“I respect that, Paul,” she said. “I swear I do. All that stuff I said earlier about you being a coddler—it wasn’t an accusation.”

“Certainly felt that way.”

“Hey, Paul, watch out!” they both yelled.

Paul turned around. Suddenly, he found himself engulfed in total darkness as a hood suddenly got tied around his head. He heard both Mariam and Alex cry out and subsequently ugly silence.

“It’s the madman! Help!” Paul heard Alex cry out before his cries died. The driveway was empty by this time.

“Should I stick the bastards into the trunk, Jalal?” Paul heard a voice ask.

“No, Saud. They’ll hardly breathe in there.” 

“What do we care if they breathe or not?”

“We don’t care. I care. Settle them on the backseat of the van.” 

“Whatever you say, boss. Where are we going anyway?”

The Osprey that had shot Paul a look of contempt earlier returned, letting out a sharp cry, and it landed on Jalal’s shoulder.

“Home,” Jalal replied.


The rickety van treaded through Mauripur Road when the hoods were finally taken off the three young outcasts. Jalal drove while Saud kept repeatedly glancing back at them with the stare of a hungry dog—Jalal would yank the leash whenever Saud would try to harass Mariam. One of Saud’s attempts was hindered rather permanently when Mariam landed her clenched fist on his saliva-dripping mouth when he tried slipping his hand underneath her veil.

Despite Paul’s pleading to sit without causing any unnecessary trouble, there was no stopping her. Alex found great amusement in watching her seize hold of this strange circumstance. She repeatedly tried inquiring where they were headed, and what fate awaited them, but Jalal would shrug off her questions with questions of his own. He showed a strange curiosity about the three of them and learned of their outcast group and the recent events that had unfolded in their lives.

“Hawke’s Bay Beach,” he told them finally after all his questions had been answered. “It’s home.”

When the van finally made it outside the beach, Saud could not be controlled with a leash any longer, and he quickly sprang up and leapt on Mariam.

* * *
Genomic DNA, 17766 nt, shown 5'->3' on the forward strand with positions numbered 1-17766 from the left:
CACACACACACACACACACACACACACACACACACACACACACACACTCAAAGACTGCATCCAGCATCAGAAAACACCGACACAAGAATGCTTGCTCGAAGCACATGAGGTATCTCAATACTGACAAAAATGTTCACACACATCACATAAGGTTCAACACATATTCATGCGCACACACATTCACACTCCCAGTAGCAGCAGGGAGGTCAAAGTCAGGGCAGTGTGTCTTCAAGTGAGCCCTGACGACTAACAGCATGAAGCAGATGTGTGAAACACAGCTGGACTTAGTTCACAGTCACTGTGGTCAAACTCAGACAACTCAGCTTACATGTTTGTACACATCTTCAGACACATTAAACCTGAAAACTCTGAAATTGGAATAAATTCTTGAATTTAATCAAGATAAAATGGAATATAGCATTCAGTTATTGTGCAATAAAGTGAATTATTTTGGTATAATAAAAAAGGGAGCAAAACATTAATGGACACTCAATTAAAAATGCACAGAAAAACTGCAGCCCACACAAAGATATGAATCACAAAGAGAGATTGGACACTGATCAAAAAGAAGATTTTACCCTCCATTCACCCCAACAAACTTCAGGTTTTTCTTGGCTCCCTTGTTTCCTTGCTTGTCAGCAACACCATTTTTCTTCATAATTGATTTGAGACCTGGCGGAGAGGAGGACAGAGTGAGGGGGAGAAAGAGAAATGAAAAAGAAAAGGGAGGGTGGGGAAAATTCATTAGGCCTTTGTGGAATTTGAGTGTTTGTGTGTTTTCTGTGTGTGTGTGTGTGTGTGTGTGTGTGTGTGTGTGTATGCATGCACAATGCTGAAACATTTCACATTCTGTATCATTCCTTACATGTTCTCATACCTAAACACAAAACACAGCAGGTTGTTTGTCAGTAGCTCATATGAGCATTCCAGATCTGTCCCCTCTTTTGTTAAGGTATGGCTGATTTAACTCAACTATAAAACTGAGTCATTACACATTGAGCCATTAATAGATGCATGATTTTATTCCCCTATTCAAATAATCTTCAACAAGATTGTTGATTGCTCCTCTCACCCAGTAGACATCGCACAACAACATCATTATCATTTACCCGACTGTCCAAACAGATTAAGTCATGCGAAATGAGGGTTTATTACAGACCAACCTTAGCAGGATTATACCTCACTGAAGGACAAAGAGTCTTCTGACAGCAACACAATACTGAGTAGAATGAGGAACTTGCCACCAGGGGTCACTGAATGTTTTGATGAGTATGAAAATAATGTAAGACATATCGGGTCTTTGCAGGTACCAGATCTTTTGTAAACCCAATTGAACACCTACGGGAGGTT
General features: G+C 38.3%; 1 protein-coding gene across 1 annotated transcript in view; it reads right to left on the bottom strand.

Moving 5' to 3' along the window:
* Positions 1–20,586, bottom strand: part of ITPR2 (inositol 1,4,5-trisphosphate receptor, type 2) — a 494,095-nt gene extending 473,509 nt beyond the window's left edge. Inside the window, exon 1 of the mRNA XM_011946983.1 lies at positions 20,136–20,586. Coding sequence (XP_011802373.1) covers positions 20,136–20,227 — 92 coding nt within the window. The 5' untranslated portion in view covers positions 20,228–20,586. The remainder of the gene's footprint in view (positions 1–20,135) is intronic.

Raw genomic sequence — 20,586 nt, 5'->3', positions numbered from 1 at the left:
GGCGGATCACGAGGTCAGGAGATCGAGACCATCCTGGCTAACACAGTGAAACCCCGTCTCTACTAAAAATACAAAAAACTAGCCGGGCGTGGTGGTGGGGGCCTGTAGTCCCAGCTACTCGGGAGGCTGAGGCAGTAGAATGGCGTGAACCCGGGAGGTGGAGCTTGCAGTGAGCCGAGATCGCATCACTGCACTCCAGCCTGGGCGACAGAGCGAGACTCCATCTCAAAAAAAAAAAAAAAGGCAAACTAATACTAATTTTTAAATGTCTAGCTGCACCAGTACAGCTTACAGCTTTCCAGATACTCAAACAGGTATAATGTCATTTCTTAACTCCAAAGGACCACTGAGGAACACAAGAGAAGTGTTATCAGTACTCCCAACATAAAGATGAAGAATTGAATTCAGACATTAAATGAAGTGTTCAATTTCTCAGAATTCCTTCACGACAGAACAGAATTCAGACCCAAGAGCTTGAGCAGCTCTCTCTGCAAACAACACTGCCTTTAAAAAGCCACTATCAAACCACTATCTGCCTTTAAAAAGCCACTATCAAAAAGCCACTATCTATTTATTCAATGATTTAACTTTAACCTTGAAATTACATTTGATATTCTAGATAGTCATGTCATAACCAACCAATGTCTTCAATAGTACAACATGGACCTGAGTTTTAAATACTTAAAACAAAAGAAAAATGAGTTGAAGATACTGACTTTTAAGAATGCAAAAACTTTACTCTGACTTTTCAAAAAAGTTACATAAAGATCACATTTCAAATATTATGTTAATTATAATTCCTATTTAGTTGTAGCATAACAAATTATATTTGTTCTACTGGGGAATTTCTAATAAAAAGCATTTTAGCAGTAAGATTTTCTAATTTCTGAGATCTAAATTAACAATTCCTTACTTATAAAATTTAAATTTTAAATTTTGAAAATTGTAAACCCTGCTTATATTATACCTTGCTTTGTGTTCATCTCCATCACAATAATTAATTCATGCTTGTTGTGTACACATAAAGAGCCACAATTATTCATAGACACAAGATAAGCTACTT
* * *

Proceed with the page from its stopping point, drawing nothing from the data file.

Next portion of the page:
“Get off me, you sicko,” she said. “Get him off me! Paul!”

Before Paul could strike him, however, Saud collapsed and slipped out of the car door behind which Jalal stood with a shovel. He outstretched his hand out to Mariam.

“Let’s go, children,” Jalal said. “The sea awaits us.”


Jalal led them to the beach where they all sat together in a circle before the waves. Alex and Mariam decided to go take a walk nearby while Jalal talked with Paul in private. When they left, Jalal grabbed Paul by the wrist.

“And if you’re just cowering here when the great waves wash you away from the shore? What then?”

“I’ll keep away from the shore.”

“It’s all shore, this life. The waves are bound to devour you if you don’t move.”

“And if you have someone that can’t move with you? Do you let her get swallowed by the sea?”

“You yank her into motion.”

“Is it that simple though? What if she had seen what happens when you’re yanked into motion?”

“And what exactly happens?”

Paul gestured at the sea. “You get to pull off the shore into this.” 

“You might find a way to swim.”

“You’ll just find a way to drown most likely.”

“I have a proposition for you, Paul. But first, about your circumstance, what exactly is it that you’re hoping to achieve by keeping your head down?”

“You wouldn’t understand.” 

“Wouldn’t I? Why exactly is that?”